What is it?
Cyclic voltammetry measures the current (rate of electron flow) versus a varying applied potential (voltage or energy of electrons). The applied potential is the difference in energy of the working and reference electrodes, measured in volts (V) or millivolts (mV). Cyclic voltammetry is used to characterize how easily a compound is able to lose or accept an electron (i.e. undergo oxidation or reduction). It can be used to determine if these redox reactions are reversible, and to study the mechanism by which the reactions take place.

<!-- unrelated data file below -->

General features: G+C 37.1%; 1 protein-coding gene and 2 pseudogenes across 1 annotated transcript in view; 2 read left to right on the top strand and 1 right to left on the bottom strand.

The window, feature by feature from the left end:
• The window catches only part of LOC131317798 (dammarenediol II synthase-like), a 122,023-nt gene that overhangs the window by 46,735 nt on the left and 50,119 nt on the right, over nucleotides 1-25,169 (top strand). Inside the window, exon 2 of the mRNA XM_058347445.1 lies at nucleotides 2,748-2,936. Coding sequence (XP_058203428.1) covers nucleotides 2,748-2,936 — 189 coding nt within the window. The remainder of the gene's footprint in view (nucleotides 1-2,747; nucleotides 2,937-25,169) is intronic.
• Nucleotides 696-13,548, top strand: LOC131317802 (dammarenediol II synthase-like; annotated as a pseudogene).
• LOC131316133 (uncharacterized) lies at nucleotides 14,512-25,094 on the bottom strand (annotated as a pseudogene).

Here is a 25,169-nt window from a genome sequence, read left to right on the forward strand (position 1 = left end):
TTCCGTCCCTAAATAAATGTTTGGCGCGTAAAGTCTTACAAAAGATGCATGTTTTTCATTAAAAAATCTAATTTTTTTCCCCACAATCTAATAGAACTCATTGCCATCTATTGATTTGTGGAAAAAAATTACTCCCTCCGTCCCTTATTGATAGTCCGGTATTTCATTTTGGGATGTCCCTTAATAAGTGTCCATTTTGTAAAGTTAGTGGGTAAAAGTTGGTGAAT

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The Cyclic Voltammetry instrument at Bowdoin is used by students taking the Inorganic Chemistry course and by students who need to characterize the redox properties of a compound as part of their research.